Misplaced adverbials

An adverbial is the part of a sentence that modifies the verb. It usually describes the how, when, or where of the action. It can also describe the why and the how much. It can be a single word or a phrase.

In general, place the adverbial close to the verb, so the connection is obvious to the reader. An example of a confusing adverbial placement (verb in bold, adverbial in italics):

Example 20

The demonstrators marched peacefully to the trade union building to redeploy the Ukrainian flag that had been burned by supporters of closer ties with Russia on Saturday.

What happened on Saturday? The reader goes back to the previous actions. Did supporters of closer ties with Russia only want them then? Did supporters burn the flag then? No, the demonstrators marched on Saturday.

tick.gif The demonstrators marched peacefully to the trade union building on Saturday

Sometimes we place an adverbial at the front – either for emphasis (as in this sentence) or because it relates to the whole statement (as in the sentence below).

Example 21
tick.gif On Saturday, the demonstrators marched peacefully to the trade union building…

Incidentally, the placement of “peacefully” next to “marched” shows how to use an
adverbial clearly.

A particularly slippery adverb is “only”. This little word can modify a verb, an adjective, a noun, a phrase, a whole clause – just about any part of a sentence. It’s a “limiting” modifier. It tells the reader “this one” (whatever the action, description, thing, or idea is), not “any other one”.

To avoid confusing readers, always position only close to the word(s) it limits – as with all adverbs.

Example 22

Only the Minister may authorise a loan exceeding $1 million.
(No one else besides the Minister may do this.)

The Minister may only authorise a loan exceeding $1 million.
(The Minister has just the one task – they cannot do anything else.)

The Minister may authorise only a loan exceeding $1 million.
(There is just one thing the Minister may authorise: a loan.)

The Minister may authorise a loan only exceeding $1 million.
(Loans of $1 million and below are not part of the Minister’s remit.)

One final point about adverbials. In complex verb phrases, the adverb placement can introduce ambiguity. This is especially likely if you religiously follow archaic grammar rules such as “thou shalt never split an infinitive” (see 8.10 of the Checklist, Avoid archaic language).

Example 23
cross.gif If the licensee breaches a condition, the FMA must require the licensee immediately to provide an action plan.

The placement of the adverb “immediately” makes this sentence ambiguous. Is the FMA to immediately impose the requirement, or is the licensee to immediately provide the action plan?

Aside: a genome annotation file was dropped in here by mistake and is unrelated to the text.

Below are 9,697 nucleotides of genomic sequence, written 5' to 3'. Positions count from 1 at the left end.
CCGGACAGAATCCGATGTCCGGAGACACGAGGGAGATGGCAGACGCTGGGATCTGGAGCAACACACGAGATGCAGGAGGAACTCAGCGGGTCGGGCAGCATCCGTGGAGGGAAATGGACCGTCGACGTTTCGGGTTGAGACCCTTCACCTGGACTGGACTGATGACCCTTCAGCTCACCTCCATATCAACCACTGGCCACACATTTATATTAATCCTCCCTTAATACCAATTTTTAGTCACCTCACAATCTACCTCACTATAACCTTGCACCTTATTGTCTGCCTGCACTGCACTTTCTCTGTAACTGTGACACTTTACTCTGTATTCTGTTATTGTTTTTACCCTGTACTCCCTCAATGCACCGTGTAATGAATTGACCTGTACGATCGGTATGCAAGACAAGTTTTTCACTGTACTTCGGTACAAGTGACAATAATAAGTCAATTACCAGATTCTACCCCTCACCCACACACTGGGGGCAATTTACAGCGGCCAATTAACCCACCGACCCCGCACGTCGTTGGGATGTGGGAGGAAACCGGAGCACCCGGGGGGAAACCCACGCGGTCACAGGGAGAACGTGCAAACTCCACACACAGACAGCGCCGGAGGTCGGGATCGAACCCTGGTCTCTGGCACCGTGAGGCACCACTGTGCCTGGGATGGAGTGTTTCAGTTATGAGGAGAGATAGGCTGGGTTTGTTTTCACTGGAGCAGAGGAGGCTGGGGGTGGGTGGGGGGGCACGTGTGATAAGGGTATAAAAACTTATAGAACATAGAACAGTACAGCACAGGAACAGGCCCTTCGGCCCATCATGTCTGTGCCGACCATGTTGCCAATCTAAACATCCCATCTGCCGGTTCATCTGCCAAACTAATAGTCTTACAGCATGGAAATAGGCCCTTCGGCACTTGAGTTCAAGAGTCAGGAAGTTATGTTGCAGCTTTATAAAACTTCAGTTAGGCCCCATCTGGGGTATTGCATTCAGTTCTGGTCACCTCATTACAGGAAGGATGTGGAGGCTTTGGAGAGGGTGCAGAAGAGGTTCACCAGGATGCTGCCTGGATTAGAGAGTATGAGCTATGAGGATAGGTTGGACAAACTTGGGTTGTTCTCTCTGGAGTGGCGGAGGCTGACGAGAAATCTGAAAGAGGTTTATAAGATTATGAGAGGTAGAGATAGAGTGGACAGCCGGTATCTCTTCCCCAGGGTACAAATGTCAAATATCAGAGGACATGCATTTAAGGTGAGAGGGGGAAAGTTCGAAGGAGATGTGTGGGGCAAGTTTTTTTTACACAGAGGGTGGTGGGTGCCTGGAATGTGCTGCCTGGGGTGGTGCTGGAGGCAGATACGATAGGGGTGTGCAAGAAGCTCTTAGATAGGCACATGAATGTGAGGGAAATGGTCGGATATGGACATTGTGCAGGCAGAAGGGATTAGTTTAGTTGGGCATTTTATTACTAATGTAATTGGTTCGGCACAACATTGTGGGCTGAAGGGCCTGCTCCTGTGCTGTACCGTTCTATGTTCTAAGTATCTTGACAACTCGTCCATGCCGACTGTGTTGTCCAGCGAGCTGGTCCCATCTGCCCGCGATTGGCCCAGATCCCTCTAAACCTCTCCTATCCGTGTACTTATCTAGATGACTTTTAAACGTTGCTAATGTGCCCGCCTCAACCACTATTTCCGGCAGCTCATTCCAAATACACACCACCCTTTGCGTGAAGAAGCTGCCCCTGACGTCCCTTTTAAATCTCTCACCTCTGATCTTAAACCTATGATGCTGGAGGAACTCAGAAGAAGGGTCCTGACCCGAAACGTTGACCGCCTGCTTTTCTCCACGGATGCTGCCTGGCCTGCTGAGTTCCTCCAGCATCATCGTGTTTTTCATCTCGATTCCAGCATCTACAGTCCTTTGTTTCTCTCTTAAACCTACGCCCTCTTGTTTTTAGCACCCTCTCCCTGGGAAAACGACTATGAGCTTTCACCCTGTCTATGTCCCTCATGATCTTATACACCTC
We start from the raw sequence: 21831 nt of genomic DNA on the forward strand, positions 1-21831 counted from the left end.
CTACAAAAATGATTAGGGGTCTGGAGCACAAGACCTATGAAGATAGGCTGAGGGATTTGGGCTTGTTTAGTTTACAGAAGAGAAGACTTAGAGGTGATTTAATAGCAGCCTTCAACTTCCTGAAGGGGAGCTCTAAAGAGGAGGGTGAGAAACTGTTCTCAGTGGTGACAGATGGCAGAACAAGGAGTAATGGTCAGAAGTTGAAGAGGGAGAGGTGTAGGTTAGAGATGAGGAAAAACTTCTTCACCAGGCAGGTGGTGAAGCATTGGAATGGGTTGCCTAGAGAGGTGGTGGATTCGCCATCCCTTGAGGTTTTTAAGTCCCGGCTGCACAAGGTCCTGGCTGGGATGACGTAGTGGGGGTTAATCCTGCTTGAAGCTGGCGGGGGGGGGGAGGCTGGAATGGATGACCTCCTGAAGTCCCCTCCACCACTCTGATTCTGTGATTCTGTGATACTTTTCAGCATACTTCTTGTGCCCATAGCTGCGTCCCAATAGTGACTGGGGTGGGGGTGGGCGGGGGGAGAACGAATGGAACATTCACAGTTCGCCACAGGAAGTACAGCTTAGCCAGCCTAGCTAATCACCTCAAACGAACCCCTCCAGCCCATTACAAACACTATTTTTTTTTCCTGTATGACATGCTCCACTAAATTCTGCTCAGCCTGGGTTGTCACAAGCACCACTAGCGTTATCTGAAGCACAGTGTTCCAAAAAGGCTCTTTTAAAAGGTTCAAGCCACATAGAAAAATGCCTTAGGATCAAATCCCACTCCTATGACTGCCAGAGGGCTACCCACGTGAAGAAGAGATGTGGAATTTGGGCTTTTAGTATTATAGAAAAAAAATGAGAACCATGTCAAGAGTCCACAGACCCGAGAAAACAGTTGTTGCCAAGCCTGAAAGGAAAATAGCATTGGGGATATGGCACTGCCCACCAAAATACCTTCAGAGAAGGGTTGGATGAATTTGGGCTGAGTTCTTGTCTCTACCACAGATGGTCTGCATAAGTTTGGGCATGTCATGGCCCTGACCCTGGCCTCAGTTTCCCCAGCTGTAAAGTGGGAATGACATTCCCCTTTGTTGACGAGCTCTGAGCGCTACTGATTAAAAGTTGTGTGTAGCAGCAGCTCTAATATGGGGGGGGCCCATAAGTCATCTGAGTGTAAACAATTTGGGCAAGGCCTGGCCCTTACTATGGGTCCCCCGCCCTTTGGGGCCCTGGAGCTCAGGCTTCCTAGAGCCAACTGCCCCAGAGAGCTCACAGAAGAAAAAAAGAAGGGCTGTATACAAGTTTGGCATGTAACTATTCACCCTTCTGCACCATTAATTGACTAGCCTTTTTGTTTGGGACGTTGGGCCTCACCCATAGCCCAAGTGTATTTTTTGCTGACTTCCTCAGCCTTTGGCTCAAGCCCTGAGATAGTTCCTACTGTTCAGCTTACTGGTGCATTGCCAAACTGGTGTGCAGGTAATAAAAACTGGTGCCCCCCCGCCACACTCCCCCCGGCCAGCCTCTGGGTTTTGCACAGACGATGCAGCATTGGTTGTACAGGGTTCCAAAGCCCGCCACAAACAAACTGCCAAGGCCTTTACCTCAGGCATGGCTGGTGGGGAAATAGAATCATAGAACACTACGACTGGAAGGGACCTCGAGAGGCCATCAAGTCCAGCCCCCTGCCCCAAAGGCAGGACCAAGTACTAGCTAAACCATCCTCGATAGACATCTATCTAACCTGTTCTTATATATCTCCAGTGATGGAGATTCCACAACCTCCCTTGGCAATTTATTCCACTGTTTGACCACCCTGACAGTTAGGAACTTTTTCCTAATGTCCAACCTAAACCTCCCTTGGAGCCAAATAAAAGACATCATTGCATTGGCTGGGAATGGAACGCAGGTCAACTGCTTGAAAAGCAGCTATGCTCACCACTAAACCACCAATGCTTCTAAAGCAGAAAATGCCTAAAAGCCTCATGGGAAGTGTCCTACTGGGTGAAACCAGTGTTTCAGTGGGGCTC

tick.gif If the licensee breaches a condition, the FMA must immediately require the licensee to provide an action plan.
tick.gif If the licensee breaches a condition, the FMA must require the licensee to provide an action plan immediately.

The two plain-language rules of thumb here are:

  • Simply place the adverb next to the verb (part of the verb pattern) it correctly modifies.
  • Do split an infinitive or any other verb pattern with an adverb if this creates less chance of ambiguity.

Modifying two nouns

Adjectives are one of the simpler forms of modifier in English. Adjectives describe nouns in two ways:

Example 24

Immediately before the noun, in a noun phrase:

A written notice

After the noun, in a complement, linked by a verb such as “to be”:

The notice is in writing

Most of the time, there is little room for confusion with these two adjectival usages. However, a statement can be ambiguous when one adjective appears in a phrase with two separate nouns, usually linked by “or” or “and”:

Example 25
cross.gif A written notice or warning

Clearly the notice must be in writing, but what about a warning? Can the warning be made            orally? To make this clear and avoid confusing readers, the author should reword the phrase:

tick.gif A written notice or written warning (if both must be in writing)
tick.gif A warning or written notice (if only the notice must be in writing)

Sometimes the noun phrase consists of two alternatives:

Example 26
tick.gif A registered dentist or medical practitioner
tick.gif An elected member or office-bearer

In this case, the application of the adjective to both nouns is understood – in most cases.

Or a phrase may contain nouns recognised as, effectively, a single item:

Example 27
tick.gif Delicious fish and chips

Only one adjective is necessary here.

It’s a judgement call as to what type of complex noun phrase you are modifying. As a rule, if there is any room for doubt, reword the phrase.